Texas Final Stop
There was no stop on the trip that I looked forward to more than the Kimball Museum in Fort Worth. Yet, I get ahead of myself...
My grandmother and I left Austin fairly early on Monday morning knowing that most museums would be closed. Regardless we went to Dallas to at least see the exterior of some buildings. The Nasher Sculpture Gallery was beautifully detailed, and much to our disappointment it was closed as we had expected. We spent the rest of the day walking around Dallas and then visited the Fort Worth Botanical Gardens. Perhaps, sadly, the highlight of the day came at dinner time. We found a Bennigans and I enjoyed the thrill of their Monte Cristo. Yes, it truly was a culinary delight, a sandwich dipped in cake batter and then deep fried. I ate about half and was nauseous but I finished it anyway.
Our final morning we wok up early to see the amazing Kimball Art Museum as well as the Anon Carter Center and finally the Tadao Ando Museum of Modern Art. The Kimball was a spectacular experience, each detail was so thoughtful and the control of light in the spaces The art collection was a nice mix, but I was focused completely on the architecture. Our next stop was the Phillip Johnson Anon Carter Center which was given a beautiful location on top of a hill in the museum district.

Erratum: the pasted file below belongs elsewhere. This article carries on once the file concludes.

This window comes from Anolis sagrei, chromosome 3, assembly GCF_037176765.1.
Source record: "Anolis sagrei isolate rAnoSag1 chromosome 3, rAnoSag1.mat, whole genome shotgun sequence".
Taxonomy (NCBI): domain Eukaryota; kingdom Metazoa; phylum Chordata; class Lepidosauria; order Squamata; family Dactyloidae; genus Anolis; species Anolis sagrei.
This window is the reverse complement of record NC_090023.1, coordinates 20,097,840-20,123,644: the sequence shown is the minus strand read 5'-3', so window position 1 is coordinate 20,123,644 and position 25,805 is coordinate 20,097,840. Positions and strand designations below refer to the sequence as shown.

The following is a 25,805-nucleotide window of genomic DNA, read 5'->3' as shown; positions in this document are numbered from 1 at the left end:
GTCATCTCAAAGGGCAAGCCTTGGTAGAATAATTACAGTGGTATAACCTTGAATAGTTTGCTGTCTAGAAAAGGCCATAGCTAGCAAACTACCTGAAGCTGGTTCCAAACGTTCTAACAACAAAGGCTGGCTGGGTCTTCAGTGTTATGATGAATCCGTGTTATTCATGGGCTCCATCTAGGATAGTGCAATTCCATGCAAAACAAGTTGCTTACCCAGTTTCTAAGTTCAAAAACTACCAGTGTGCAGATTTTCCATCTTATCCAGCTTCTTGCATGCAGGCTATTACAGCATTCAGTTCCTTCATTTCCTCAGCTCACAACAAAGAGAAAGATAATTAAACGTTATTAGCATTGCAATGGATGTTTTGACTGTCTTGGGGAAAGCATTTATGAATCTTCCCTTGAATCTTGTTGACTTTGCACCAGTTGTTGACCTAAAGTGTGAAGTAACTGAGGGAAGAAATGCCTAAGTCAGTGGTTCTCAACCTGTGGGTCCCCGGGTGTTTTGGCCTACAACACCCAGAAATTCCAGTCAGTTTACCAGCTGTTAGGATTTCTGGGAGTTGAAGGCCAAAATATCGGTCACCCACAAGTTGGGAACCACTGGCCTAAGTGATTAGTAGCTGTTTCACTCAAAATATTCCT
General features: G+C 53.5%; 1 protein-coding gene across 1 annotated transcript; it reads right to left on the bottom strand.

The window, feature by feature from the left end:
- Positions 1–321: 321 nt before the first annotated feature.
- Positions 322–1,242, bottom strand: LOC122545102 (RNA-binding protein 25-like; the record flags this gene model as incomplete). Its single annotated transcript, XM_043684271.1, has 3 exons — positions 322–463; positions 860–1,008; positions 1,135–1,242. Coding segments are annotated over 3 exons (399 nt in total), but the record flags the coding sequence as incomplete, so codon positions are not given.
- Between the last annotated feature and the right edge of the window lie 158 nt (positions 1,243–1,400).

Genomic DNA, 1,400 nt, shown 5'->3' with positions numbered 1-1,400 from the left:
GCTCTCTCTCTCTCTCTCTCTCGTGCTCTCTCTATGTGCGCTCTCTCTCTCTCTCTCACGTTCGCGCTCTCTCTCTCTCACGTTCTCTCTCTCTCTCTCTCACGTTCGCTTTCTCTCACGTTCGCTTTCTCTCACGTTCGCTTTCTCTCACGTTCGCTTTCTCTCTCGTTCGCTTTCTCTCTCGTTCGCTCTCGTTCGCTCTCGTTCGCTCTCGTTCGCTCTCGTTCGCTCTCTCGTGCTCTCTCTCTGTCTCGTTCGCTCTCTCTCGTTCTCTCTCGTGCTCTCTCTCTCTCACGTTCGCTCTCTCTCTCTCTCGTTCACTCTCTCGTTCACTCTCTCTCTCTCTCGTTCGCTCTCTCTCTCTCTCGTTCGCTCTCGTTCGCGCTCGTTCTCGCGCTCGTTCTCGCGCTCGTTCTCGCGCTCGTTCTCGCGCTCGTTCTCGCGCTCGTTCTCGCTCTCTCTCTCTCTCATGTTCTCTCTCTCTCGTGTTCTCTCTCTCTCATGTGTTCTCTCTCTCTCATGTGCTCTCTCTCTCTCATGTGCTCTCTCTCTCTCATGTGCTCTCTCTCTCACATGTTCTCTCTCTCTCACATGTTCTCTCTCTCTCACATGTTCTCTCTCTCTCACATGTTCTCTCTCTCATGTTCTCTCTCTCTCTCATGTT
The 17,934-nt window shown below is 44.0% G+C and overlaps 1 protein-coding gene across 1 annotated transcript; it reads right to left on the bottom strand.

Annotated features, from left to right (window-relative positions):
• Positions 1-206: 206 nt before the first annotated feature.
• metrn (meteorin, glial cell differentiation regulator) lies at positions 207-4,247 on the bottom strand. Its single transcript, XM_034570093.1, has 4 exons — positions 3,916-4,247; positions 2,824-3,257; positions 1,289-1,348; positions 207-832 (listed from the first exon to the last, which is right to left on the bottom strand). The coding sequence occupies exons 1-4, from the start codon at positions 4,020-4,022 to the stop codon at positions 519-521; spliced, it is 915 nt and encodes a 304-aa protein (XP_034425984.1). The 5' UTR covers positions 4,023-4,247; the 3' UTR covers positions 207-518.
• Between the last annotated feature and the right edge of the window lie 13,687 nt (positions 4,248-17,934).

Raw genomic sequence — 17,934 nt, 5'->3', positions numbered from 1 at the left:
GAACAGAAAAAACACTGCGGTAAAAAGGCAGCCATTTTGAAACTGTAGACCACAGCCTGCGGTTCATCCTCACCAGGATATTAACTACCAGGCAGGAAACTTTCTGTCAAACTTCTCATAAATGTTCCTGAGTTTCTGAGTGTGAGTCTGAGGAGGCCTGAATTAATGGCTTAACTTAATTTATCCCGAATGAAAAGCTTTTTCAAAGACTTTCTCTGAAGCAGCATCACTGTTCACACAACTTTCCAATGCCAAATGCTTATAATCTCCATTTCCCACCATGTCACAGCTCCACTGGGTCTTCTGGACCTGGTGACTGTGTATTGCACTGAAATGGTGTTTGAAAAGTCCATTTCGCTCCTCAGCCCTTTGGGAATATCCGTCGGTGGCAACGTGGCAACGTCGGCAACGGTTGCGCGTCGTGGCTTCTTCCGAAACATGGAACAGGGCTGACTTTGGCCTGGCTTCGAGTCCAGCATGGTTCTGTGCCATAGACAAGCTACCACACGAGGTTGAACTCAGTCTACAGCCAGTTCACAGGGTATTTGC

Our final stop was at Ando's Modern Art Museum. We were first greeted by Richard Serra's Vortex sculpture. It is always hard to describe the immensity of Richard Serra's recent works. It was a truly amazing piece of art. The museum itself was disappointingly not one of my favorite Ando buildings simple because of its' immense size. After visiting the Menil in Houston and the Kimball across the street, the Ando building seemed more like a factory and less focused on the art. That said the building's size was offset by numerous outdoor areas with calm reflecting pools.
With that final stop, Grammy Bea and I ate at Chick-fil-A for lunch (there aren't Chick-fil-A's in NYC) and boarded our separate planes.